¶ 37 Did the District Court correctly conclude that the Department made active efforts to prevent breakup of the Indian family?
 ¶ 38 ICWA requires the Department to make active efforts to provide remedial services and rehabilitative programs designed to prevent the breakup of the Indian family. 25 U.S.C. § 1912(d). Active efforts imply a heightened responsibility for the Department to take timely, affirmative action to avoid the breakup of the Indian family. In re T.W.F., 2009 MT 207, ¶ 27, 351 Mont. 233, 210 P.3d 174; In re G.S., ¶ 36. The parents agree that they cannot dispute that the Department made active efforts and provided services to them throughout these proceedings. We agree and believe it unnecessary to list the many services provided by the Department. Those services began before removal and continued throughout these proceedings.
¶ 39 The parents contend, however, that the Department's “efforts and services were not aimed at preventing the break-up of the family.” The parents argue that the Department's efforts and services “severely damaged the bond between I.B. and his parents and actually prevented reunification of the family.” The parents argue that the Department provided visitation services as “test sessions for the parents” and that I.B.'s stress resulted from the infrequent and irregular visitation schedule, rather than from the parents' lack of attachment to I.B. and poor parenting skills. The parents complain that the Department did not adequately provide counseling, educational services, or therapy.
¶ 40 The record does not support the parents' assertion that the Department set the parents up for failure by not providing more visitation sessions and therapy. The Department promptly explained why it removed I.B. from the parents' home and what the parents needed to provide before I.B. could be returned. The Department provided in-home trainings, parenting classes, parenting coaching, psychological evaluations to understand better the parents' abilities and limitations, transportation, and visitation services. The record does not support the parents' argument that the many services provided by the Department actually caused the family's breakup.
 ¶ 41 We disagree with the parents that the Department actually caused these proceedings to end in termination. ICWA requires heightened efforts by the Department.*64 In re T.W.F., ¶ 27. Nothing in ICWA guarantees, however, that those efforts will be successful. See e.g. In re G.S., ¶ 37. The success of the remedial services and rehabilitative programs concomitantly depends on the parents' ability and willingness to develop the necessary skills to provide their child with a safe living environment. In re T.W.F., ¶ 27. Substantial evidence supports the District Court's findings regarding the services and programs that the Department provided to the parents. The District Court correctly concluded that the Department made active efforts to provide remedial and rehabilitative services to the parents that were designed to prevent the breakup of the family.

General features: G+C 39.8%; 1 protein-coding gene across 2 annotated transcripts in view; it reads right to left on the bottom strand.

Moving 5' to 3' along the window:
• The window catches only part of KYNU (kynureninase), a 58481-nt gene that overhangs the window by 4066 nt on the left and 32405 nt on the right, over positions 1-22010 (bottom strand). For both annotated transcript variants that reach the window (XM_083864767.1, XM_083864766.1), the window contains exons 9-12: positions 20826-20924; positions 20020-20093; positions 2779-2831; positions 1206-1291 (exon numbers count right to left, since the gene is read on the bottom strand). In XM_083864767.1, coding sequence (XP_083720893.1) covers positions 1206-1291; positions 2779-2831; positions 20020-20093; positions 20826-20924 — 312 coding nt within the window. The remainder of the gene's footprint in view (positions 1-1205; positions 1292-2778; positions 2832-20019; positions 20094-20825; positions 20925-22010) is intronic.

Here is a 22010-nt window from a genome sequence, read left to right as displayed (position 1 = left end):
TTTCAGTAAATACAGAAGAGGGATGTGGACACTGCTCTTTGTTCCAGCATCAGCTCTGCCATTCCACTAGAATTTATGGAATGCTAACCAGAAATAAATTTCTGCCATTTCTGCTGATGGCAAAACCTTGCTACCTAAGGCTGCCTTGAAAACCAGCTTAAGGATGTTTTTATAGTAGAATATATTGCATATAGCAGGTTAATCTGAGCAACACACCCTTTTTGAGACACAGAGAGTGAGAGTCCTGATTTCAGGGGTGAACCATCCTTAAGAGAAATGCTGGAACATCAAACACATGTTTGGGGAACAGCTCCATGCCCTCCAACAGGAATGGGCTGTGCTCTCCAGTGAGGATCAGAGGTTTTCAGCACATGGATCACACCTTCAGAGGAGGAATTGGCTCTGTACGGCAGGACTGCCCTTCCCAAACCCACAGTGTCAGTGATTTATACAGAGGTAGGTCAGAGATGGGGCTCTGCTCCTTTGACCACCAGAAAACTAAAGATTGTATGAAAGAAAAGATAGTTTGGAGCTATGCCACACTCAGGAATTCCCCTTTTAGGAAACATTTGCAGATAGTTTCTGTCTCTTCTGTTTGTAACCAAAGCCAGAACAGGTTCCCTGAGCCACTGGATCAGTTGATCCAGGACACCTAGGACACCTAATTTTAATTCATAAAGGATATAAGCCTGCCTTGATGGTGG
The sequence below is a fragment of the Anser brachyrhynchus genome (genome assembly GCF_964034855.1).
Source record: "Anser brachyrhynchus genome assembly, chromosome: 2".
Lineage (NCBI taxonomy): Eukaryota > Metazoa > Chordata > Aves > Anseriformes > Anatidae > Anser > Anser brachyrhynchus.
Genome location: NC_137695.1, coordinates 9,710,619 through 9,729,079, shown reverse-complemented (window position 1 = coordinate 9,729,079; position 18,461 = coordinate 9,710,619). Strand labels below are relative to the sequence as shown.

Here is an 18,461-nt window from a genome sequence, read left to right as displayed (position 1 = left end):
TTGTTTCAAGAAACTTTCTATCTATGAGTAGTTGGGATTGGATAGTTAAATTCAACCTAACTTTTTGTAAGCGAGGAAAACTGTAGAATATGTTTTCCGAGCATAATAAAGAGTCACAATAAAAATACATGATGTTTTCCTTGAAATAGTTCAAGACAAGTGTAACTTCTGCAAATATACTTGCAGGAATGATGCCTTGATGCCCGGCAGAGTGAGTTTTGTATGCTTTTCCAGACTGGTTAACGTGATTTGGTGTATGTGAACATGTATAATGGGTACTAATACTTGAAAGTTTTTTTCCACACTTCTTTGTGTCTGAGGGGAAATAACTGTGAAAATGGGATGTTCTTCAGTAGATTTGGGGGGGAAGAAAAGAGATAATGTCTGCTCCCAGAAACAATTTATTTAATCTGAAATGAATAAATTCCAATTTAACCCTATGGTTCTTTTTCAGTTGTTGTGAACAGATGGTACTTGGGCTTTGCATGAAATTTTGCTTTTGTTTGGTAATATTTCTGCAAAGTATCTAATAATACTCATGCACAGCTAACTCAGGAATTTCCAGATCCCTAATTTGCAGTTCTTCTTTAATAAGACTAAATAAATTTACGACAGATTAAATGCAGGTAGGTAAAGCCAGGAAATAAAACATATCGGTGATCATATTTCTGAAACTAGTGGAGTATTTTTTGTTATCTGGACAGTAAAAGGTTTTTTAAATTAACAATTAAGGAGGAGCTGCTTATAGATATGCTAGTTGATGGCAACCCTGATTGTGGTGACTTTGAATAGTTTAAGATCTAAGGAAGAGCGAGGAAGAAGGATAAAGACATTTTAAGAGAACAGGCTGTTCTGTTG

¶ 42 Did the parents receive effective assistance of counsel?
 ¶ 43 The parents argue that their counsel provided ineffective assistance when she did not secure an ICWA expert to rebut the Department's ICWA expert's testimony that returning I.B. to his parents would likely result in serious harm. This Court determines a trial counsel's effectiveness by reviewing his or her 1) training and experience, and 2) advocacy skills. In re B.M., ¶ 22. Only if the parent suffered prejudice, however, will this Court determine that trial counsel's ineffective performance warrants reversal. Id. Nothing in the trial record reveals that the parents' counsel lacked adequate training and experience to represent them or that their counsel's advocacy skills were ineffective.
¶ 44 The parents argue only that their trial counsel's failure to present expert rebuttal testimony on the ICWA standard prejudiced them. ICWA requires that a qualified expert witness testify during termination hearings regarding whether continued custody of the child by the parent likely would result in serious emotional or physical damage to the child. 25 U.S.C. § 1912(f). ICWA does not require both the Department and the parents to present qualified expert witnesses. Such a requirement would create an impossible situation for counsel if no qualified expert existed who would testify favorably for the parents. The trial counsel's decision not to present rebuttal testimony does not constitute ineffective assistance of counsel.
¶ 45 Joni Kicking Woman, a qualified ICWA expert, testified that returning I.B. to his parents' care would result in serious harm beyond a reasonable doubt. B.K.'s and C.B.'s trial counsel had an opportunity to cross-examine Kicking Woman. The parents have not shown that their trial counsel's cross-examination of Kicking Woman constituted ineffective assistance of counsel or prejudiced their case.
¶ 46 Affirmed.
We Concur: JAMES C. NELSON, MICHAEL E. WHEAT, PATRICIA COTTER, and JIM RICE, JJ.
In re I.B.
360 Mont. 132, 255 P.3d 56, 2011 MT 82